"You have to understand what the city is paying for is patrol time and ordinance protection," Schulz said. "There are certain crimes that we have to investigate no matter what. What they're paying for is above and beyond that."

The Minnesota Police and Peace Officers Association represents most of the unionized police in the state. Executive director Dennis Flaherty says budget pressures on public safety are intensifying. His organization favors a different way of responding to that pressure.

"We have a number of consolidated departments and to the best to my knowledge, they're all working well," Flaherty said. "That's the future in our state, particularly because of the rural nature of our state. It's not limited to greater Minnesota. You're seeing it in suburban areas as well. I think you will see more and more of it."

Hundreds of small police departments remain throughout rural Minnesota. Only about half of the smaller departments are able to cover 24 hours a day seven days a week, according to the Minnesota Board of Peace Officer Standards and Training.

"Cities that can't do it, they need to give serious consideration to looking to their neighbors and finding a model that provides that quality service for their neighbors and they're going to be forced to go in that direction," Flaherty said.

One example is provided by the cities of Chisago City and Lindstrom, about 40 miles north of the Twin Cities. Both cities have between 4,000 and 5,000 residents, and they lie about three miles apart along U.S. 8 in the midst of a popular lake region in Chisago County.

Six years ago, police assistant Terri Taylor would have answered the phone, "Lindstrom Police Department." Now it's "Lakes Area Police Department," which is named after one thing the two cities it serves have in common. The Lakes Area Police Department divides service half and half between the two cities.

By combining the two police outfits, the department became a 24-hour, seven-day-a-week operation. Chisago City administrator John Pechman describes it as getting a million-dollar police department for $500,000.

When Lakes Area police Chief Kevin Stenson is contacted by cities considering a police merger to save money, Stenson tells them: "Personnel. If you're truly looking to save money you're going to have to get rid of personnel. That's not what we did at Lakes Area. Officers were behind this because they knew their jobs were safe. Handle that first, once you're done with that figure out what services you need to give taxpayers more bang for the buck."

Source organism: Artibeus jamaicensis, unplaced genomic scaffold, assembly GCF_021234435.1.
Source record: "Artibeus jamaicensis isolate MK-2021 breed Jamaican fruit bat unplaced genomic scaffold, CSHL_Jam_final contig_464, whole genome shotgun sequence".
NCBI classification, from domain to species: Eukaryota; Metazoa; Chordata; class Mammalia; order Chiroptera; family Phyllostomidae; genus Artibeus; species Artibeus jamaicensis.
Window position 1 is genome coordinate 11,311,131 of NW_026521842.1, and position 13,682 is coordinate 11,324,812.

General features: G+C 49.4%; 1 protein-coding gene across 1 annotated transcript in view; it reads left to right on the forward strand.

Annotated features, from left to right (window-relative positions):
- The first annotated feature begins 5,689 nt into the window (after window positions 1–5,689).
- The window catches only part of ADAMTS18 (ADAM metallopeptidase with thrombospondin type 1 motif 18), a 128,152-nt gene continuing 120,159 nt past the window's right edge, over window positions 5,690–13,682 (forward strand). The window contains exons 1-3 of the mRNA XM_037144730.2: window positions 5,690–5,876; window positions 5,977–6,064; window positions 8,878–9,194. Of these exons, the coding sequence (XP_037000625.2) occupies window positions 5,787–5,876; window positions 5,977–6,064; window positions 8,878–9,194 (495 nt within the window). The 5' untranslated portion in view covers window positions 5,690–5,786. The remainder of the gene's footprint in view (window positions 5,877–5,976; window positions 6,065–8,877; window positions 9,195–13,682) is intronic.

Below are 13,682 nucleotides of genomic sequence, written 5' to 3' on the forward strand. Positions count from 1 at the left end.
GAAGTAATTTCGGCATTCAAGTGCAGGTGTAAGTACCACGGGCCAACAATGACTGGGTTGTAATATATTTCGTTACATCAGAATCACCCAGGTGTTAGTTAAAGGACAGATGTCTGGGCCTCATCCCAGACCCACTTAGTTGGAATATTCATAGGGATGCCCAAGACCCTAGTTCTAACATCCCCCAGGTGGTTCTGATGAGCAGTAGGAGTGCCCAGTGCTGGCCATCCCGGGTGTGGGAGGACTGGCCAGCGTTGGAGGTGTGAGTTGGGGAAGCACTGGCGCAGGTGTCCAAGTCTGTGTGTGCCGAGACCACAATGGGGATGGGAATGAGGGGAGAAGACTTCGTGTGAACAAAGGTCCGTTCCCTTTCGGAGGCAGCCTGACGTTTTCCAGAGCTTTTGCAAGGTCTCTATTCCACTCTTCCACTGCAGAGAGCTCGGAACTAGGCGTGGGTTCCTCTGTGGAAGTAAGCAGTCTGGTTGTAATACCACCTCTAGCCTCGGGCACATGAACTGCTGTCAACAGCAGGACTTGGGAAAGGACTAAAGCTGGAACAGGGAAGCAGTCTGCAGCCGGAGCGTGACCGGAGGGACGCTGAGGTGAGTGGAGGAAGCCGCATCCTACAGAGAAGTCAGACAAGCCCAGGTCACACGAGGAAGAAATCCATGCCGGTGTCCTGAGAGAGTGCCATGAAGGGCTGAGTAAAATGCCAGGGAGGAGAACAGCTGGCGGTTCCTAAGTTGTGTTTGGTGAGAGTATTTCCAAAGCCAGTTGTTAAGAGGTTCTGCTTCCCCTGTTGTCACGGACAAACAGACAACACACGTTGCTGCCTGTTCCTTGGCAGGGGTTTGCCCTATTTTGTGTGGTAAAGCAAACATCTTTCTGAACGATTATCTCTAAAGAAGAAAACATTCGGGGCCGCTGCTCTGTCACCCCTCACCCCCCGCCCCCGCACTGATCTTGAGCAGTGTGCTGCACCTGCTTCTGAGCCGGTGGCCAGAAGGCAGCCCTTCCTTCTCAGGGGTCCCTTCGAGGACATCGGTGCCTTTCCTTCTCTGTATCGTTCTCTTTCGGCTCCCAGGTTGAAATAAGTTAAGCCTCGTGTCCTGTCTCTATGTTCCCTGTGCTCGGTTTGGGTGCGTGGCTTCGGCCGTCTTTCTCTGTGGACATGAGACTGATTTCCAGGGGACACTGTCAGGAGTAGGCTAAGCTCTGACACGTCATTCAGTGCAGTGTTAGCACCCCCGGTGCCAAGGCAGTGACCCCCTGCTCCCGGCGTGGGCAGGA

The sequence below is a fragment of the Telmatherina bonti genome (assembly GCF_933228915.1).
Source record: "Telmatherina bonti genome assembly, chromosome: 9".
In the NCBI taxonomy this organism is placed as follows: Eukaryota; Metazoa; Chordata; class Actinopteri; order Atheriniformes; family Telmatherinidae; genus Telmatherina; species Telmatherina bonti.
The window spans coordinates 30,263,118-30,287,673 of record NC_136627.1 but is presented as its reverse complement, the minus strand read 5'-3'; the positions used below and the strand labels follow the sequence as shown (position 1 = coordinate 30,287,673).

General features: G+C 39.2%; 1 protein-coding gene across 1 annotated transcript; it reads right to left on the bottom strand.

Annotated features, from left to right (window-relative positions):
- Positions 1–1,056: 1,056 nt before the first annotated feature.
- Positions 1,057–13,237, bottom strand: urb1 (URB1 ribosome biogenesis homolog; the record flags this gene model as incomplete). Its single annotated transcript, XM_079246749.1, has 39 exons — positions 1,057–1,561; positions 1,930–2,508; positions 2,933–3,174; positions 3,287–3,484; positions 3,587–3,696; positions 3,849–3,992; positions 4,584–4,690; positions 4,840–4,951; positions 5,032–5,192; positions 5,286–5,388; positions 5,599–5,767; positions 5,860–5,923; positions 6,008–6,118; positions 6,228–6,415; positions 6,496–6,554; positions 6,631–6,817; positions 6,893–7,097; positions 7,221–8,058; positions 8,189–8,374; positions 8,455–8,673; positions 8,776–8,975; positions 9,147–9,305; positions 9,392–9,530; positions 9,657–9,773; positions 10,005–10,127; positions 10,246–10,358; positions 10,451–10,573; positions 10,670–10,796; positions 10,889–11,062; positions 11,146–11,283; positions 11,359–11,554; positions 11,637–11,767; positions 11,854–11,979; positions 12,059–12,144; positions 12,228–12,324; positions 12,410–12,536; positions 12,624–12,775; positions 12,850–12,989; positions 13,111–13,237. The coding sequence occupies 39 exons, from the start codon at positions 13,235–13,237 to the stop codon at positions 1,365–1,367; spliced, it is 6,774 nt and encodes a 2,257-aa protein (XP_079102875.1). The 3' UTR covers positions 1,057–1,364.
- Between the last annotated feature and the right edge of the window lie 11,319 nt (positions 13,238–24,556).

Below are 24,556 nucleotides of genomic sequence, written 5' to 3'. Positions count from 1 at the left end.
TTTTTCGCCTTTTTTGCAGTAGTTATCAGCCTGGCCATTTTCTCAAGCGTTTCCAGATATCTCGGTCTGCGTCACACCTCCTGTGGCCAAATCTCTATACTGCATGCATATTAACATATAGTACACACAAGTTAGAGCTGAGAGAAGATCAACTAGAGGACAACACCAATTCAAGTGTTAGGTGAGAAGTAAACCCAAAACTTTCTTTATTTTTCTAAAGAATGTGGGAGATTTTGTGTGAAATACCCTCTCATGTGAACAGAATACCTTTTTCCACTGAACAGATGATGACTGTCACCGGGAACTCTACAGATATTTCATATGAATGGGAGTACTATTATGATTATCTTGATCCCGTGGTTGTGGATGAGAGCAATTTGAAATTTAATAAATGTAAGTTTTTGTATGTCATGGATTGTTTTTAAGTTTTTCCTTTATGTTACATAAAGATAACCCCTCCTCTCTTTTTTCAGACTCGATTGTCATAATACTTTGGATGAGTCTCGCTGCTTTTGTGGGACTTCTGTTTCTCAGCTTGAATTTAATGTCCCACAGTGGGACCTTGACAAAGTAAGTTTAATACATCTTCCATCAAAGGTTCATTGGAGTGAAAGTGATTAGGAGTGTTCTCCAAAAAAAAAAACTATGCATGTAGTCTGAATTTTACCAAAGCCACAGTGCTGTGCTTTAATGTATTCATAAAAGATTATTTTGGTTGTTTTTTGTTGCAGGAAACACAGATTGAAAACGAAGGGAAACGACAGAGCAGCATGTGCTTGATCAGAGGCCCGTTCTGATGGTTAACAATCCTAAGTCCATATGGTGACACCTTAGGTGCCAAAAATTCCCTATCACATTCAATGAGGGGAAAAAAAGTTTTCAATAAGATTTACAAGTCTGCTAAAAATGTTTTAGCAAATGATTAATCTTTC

To make sure they're visible and available to people in both communities, officers are assigned to patrol either Lindstrom or Chisago City for four days then switch after their days off. That way officers based in one community are seen working in the other.

One stumbling block for many departments seeking a merger is the ego factor. Deputy chief Bill Schlumbohm was happy to take an apparent demotion from chief of Chisago City.

"The police departments more than anywhere else are the jack of all trades," Schlumbohm said. "They are the face of government...they are the first call for help literally. You lose that when you lose your department. Even when you go to contract with a larger agency you lose that to a certain extent. You will never have that control that you have with a smaller agency."

Underscoring Mora bake shop owner Cierelli's lament that losing an independent police department represents a lost of identity, Schlumbohm said coming up with a new identity, name and logo for the Lakes Area Police Department took more time than anything else the merger involved. But he thinks the two-city solution has worked and has been accepted in both Chisago City and Lindstrom.

Ground Level: Cities in Crisis
This article is part of MPR News' Ground Level project, aimed at covering community issues prompting Minnesota residents to take action. You can find more on our Ground Level blog and on our Ground Level: Cities in Crisis page.